Ivan Martynushkin, a senior lieutenant in the Soviet Army, had just turned 21 when the gunner unit he commanded was ordered to advance toward the Polish town of Oswiecim.
His unit, part of the Red Army's 322nd Rifle Division, repeatedly battled German troops as they slowly moved southwest from a newly liberated Krakow. Tired and anxious, he says his soldiers had no idea what to expect next.
"We beat back the Germans in one village, passed through, and came out onto some kind of enormous field almost completely surrounded by electrified barbed-wire fences and watchtowers," says Martynushkin, now a dignified-looking 91-year-old.
"We saw buildings beyond the barbed wire. And as we got closer, we began to see there were people."
The people, Martynushkin would soon discover, were prisoners -- Poles, Jews, Roma, and other minorities facing almost-certain extermination at Nazi Germany's most notorious death camp.
An estimated 1.1 million prisoners died at the Auschwitz prison complex, suffocated in gas chambers or killed by the combined effects of starvation, heavy labor, torture, and disease.
By the time Red Army units arrived at Auschwitz, just over 7,500 people remained at the camp.
Martynushkin says it was not immediately apparent who the people were.
"At first there was wariness, on both our part and theirs," he says. "But then they apparently figured out who we were and began to welcome us, to signal that they knew who we were and that we shouldn't be afraid of them -- that there were no guards or Germans behind the barbed wire. Only prisoners."
Martynushkin's unit did not immediately enter the camp -- that task was the responsibility of the 100th and 107th divisions of the 60th Army of the First Ukrainian Front.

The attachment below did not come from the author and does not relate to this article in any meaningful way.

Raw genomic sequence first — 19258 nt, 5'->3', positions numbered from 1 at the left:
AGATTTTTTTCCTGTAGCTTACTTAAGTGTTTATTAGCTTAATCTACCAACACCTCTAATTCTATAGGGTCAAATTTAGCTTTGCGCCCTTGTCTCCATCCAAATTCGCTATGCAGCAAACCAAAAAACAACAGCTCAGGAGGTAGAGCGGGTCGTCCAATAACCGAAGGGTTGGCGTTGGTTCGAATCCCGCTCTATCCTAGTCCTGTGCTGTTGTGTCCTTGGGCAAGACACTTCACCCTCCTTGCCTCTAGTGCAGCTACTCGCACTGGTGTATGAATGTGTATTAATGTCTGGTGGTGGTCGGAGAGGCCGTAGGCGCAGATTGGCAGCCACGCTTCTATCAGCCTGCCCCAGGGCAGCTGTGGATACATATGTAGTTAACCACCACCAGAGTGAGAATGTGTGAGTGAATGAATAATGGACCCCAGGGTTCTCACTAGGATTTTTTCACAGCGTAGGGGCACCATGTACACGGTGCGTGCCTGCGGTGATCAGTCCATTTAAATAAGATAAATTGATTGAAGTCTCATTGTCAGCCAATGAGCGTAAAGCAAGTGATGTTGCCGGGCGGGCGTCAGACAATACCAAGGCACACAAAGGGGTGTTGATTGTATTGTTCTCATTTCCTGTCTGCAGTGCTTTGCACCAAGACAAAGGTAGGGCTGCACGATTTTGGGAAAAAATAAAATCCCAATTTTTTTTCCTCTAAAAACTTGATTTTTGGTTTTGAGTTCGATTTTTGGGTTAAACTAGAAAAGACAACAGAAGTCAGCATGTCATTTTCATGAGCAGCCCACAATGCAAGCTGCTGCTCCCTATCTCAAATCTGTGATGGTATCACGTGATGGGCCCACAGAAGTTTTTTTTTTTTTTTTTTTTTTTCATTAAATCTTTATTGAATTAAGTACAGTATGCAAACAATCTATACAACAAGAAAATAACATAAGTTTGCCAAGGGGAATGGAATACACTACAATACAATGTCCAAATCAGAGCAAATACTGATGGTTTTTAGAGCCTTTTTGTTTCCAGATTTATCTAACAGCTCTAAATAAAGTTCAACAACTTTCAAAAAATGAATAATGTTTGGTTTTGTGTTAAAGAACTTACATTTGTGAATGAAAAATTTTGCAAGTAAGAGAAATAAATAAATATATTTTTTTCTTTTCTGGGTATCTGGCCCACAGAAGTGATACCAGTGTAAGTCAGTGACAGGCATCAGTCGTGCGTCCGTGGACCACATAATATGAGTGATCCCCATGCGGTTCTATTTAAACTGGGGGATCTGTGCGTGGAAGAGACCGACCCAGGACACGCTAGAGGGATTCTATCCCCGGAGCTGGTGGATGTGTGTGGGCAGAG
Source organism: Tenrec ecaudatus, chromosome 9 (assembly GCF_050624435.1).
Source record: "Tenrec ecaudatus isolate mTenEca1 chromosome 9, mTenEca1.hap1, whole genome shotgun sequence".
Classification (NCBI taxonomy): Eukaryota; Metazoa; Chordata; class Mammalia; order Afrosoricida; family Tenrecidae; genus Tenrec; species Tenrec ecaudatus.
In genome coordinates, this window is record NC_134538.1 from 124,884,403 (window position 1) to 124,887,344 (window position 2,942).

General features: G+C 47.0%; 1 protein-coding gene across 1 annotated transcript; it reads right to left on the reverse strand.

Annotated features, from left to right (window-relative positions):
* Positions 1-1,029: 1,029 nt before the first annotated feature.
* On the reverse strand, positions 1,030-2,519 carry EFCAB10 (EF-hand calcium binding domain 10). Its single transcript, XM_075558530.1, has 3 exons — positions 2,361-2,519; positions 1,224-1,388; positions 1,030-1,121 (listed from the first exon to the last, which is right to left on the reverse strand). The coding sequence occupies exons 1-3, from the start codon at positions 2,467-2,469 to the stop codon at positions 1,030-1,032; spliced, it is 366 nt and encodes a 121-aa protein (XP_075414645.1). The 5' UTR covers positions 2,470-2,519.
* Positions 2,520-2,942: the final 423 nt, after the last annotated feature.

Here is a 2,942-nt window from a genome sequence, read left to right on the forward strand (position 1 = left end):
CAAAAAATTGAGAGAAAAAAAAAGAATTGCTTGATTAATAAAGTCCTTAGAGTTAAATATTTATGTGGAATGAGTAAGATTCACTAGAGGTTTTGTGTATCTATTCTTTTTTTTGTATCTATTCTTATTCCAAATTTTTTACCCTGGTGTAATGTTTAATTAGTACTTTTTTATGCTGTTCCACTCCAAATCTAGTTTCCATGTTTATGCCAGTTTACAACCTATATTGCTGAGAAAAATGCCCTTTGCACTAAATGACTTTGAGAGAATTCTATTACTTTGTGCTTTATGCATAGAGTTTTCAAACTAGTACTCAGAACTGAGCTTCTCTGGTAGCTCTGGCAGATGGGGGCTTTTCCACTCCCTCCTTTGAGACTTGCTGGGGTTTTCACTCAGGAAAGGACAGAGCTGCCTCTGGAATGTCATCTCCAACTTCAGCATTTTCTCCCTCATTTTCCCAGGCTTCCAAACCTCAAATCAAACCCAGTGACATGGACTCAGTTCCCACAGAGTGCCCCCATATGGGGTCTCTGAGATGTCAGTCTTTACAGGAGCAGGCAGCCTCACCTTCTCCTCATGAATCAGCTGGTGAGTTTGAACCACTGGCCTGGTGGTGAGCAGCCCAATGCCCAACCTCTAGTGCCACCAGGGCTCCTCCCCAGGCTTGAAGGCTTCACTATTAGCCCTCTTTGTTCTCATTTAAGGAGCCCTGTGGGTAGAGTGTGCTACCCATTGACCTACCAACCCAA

'We Had Done Something Good'
Instead, the gunner unit paroled the territory surrounding the camp, searching for hidden patches of German soldiers. Once the area was secure, Martynushkin said he and his men decided to enter the camp. They were shocked by what they saw.
"We saw emaciated people -- very thin, tired, with blackened skin," he says. "They were dressed in all sorts of different ways -- someone in just a robe, someone else with a coat or a blanket draped over their robe. You could see happiness in their eyes. They understood that their liberation had come, that they were free."
The unit stayed no more than half an hour, attempting to communicate with prisoners who Martynushkin now believes were Hungarian Jews. "We all spoke a bit of German, English, and Polish by then, but we had no idea what language these people were speaking," he says.
But despite the language difficulties, the prisoners' happiness was infectious, Martynushkin says. "We could feel that we had done something good."
Martynushkin, who is Russian, continues to harbor positive memories of the Soviet Army's role in the liberation of the vast Auschwitz network of camps.
He has attended numerous commemorative events, even receiving an honorary medal from Vladimir Putin at a major ceremony in Krakow marking the 60th anniversary of the liberation in 2005.
But since then, he says, the event has been marred by political sparring.
Putin, whose relations with Poland have dimmed over the ongoing war in Ukraine, will not be attending this year's 70th anniversary ceremonies in Poland.
Moscow is also bristling over a Polish statement that it was Ukrainians who liberated Auschwitz. Speaking on January 21, Russian Foreign Minister Sergei Lavrov said the Soviet Army was multinational by nature and that "Russians, Ukrainians, Chechens, Georgians, Tatars" all participated in the liberation.
Martynushkin says he is happy to live to see the 70th anniversary, but disappointed the historic event has been overtaken by political feuds -- particularly so soon after the display of European solidarity that followed the terrorist attacks earlier this month in Paris.
"I thought that the date associated with the liberation of Auschwitz, these historic events, might deserve the same kind of public unity," he says.
"In spite of all the strife and all the different approaches to things going on in the world, we should have been able to come together and pay proper tribute to those events and those people who died. But unfortunately, that didn't happen."